Paving the way for more efficient solar cell devices
7 November 2016
A team of university researchers from Cardiff, Cambridge, Sheffield, and MIST in Abu Dhabi have been working with the ESRF (European Synchrotron Radiation Facility) on a new technique which paves the way for a better understanding of the links between crystal structure and morphology of the perovskite photo-active layer employed in third-generation solar cells.
The team includes Professor Emyr Macdonald from the School of Physics and Astronomy, and Cardiff PhD graduate, Dr Samuele Lilliu. A precis of their paper has been published on the ESRF homepage and a summary is online in the ESRF Spotlight on Science.
At present, the photovoltaic industry is dominated by crystalline silicon technology. Over the last twenty years new photovoltaic technologies have begun to compete with silicon photovoltaic technology. The first perovskite solar cell was fabricated in 2009 and this technology has progressed rapidly with solar cells now achieving a 22.1% power conversion efficiency. This suggests that perovskites could eventually replace standard crystalline silicon solar cells.
The research team, collaborating with the ESRF, have taken a new approach to investigate the crystal structure and morphology of perovskite films. This new technique employs a highly-focussed synchrotron X-ray beam at beamline to raster scan an X-ray ‘nanobeam’ across a sample, and thus combine real-space imaging with sub-nanoscale structural information from XRD. This allowed single perovskite grains buried within a complex, polycrystalline film to be selectively isolated and structurally characterised.
The ESRF is the world's most intense X-ray source and a centre of excellence for fundamental and innovation-driven research in condensed and living matter science. Located in Grenoble, France, the ESRF is the most intense source of synchrotron-generated light, producing X-rays 100 billion times brighter than the X-rays used in hospitals. These X-rays, endowed with exceptional properties, are produced at the ESRF by the high energy electrons that race around the storage ring, a circular tunnel measuring 844 metres in circumference. Scientists from around the world visit Grenoble to access the highly specialised experimental stations, called “beamlines", which are equipped with state-of-the-art instrumentation.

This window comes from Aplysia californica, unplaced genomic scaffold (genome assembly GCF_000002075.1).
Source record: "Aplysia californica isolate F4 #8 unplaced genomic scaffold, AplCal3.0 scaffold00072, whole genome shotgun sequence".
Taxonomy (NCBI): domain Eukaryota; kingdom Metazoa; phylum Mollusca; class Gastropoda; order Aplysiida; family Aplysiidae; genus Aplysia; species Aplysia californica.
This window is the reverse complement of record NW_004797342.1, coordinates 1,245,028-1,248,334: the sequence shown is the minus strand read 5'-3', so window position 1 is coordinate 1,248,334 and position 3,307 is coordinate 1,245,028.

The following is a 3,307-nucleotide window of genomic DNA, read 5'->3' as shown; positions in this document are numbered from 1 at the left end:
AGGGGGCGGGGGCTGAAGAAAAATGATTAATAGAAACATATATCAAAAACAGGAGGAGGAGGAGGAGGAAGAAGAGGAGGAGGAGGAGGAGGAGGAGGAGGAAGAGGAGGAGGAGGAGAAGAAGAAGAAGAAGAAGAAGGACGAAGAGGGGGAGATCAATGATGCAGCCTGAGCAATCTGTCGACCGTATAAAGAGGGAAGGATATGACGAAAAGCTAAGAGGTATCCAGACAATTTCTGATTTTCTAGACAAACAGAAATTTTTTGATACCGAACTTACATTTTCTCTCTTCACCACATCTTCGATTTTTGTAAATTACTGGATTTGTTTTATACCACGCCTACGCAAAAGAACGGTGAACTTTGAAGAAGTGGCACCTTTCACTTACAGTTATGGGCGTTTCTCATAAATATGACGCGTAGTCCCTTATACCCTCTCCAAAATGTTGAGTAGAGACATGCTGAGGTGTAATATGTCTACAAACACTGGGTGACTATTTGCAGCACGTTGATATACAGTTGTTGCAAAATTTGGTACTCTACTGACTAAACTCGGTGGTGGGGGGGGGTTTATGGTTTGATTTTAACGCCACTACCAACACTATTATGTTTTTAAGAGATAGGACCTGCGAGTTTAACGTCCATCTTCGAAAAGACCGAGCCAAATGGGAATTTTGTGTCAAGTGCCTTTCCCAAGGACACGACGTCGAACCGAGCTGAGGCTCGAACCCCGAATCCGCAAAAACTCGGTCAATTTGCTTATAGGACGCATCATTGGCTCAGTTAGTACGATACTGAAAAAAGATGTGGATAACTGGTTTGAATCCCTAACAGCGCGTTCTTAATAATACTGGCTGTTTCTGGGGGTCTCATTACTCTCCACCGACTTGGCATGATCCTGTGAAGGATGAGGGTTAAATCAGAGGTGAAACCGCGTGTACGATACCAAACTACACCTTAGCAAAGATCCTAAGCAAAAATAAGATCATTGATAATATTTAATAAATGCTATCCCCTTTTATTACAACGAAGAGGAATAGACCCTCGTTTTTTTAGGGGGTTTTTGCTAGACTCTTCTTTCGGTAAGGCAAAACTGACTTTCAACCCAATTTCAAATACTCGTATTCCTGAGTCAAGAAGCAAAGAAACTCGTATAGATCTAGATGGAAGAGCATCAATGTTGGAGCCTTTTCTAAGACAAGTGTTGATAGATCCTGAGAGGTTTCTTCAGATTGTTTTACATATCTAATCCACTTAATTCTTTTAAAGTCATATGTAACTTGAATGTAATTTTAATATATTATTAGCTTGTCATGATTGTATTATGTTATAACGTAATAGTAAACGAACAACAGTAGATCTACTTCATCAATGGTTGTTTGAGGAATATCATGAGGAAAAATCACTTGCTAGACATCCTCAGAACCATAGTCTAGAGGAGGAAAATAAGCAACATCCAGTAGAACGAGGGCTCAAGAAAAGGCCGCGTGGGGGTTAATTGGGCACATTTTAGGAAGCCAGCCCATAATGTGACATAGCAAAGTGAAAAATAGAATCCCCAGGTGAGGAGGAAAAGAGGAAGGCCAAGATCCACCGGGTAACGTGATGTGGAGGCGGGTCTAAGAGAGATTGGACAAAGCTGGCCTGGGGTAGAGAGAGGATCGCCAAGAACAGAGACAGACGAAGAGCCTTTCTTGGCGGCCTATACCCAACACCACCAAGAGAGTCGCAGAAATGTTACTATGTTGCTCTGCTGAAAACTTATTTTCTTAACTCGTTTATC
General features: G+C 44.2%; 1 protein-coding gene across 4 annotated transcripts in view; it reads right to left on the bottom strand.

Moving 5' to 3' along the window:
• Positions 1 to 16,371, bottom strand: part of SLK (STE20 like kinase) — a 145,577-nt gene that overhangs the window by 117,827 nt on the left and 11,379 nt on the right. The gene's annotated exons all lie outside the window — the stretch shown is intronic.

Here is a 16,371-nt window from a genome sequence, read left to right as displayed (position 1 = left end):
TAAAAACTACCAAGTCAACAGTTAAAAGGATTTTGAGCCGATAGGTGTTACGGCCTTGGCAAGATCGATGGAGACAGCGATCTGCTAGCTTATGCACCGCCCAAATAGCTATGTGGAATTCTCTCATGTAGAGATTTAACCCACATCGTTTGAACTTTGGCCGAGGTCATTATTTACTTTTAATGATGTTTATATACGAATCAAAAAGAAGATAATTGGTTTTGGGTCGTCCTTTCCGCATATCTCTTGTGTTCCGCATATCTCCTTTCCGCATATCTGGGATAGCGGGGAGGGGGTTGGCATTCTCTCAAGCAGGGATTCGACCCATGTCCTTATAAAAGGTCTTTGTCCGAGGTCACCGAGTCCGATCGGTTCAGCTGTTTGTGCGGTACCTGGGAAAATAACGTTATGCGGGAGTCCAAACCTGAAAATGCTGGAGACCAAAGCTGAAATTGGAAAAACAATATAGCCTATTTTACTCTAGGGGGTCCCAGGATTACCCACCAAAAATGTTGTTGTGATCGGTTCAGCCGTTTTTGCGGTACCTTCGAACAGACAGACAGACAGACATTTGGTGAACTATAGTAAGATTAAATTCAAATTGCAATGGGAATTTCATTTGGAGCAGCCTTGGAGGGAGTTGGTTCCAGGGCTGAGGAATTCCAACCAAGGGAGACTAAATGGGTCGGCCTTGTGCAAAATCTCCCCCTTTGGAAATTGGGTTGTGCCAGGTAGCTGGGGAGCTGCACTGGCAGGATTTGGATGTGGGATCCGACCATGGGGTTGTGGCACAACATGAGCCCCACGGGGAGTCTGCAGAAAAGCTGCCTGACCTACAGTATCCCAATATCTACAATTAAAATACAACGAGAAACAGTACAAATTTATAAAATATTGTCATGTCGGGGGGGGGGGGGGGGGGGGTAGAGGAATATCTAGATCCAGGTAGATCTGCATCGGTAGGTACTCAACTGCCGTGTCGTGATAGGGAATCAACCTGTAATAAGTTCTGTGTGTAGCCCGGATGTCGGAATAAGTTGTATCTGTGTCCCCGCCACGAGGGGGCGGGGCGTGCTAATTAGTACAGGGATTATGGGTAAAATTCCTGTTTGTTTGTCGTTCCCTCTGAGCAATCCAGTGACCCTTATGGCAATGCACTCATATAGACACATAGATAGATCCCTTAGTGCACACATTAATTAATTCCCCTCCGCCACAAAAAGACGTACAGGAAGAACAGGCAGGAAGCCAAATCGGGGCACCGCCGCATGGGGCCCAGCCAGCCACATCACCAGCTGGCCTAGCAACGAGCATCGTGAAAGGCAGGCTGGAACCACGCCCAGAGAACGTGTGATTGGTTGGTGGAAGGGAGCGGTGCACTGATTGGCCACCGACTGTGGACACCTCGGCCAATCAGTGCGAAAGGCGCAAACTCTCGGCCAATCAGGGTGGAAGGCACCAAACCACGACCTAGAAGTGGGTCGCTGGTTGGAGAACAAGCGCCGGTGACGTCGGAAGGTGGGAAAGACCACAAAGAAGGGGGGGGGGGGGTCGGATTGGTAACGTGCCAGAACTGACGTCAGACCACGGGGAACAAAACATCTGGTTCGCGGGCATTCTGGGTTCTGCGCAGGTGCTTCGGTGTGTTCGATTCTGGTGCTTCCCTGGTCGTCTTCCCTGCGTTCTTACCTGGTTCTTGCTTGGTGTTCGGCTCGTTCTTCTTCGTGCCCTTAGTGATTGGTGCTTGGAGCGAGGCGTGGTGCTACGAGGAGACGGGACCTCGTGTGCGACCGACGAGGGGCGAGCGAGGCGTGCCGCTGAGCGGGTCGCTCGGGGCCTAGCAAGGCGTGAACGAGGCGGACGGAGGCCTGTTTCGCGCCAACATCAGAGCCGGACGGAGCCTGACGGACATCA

With nXRD, the team were able to perform grain segmentation and extract the lateral size, strain and orientation of individual perovskite platelets. The technique was employed to determine information such as surface coverage and grain statistics from perovskite films that were spin-coated on substrates held at different temperatures and subsequently employed in the fabrication of highly performing solar cells. They conclude that such films can be used to create solar cell devices having improved light harvesting abilities and thus enhanced power conversion efficiency.
Professor Macdonald said: “This is a significant piece of work which helps us understand and develop new low-cost materials for efficient large-area solar cells. We are now looking forward to seeing if we can take this research further.”
The paper, Mapping Morphological and Structural Properties of Lead Halide Perovskites by Scanning Nanofocus XRD (DOI: 10.1002/adfm.201603446) , is published online in Advanced Functional Materials and is open access.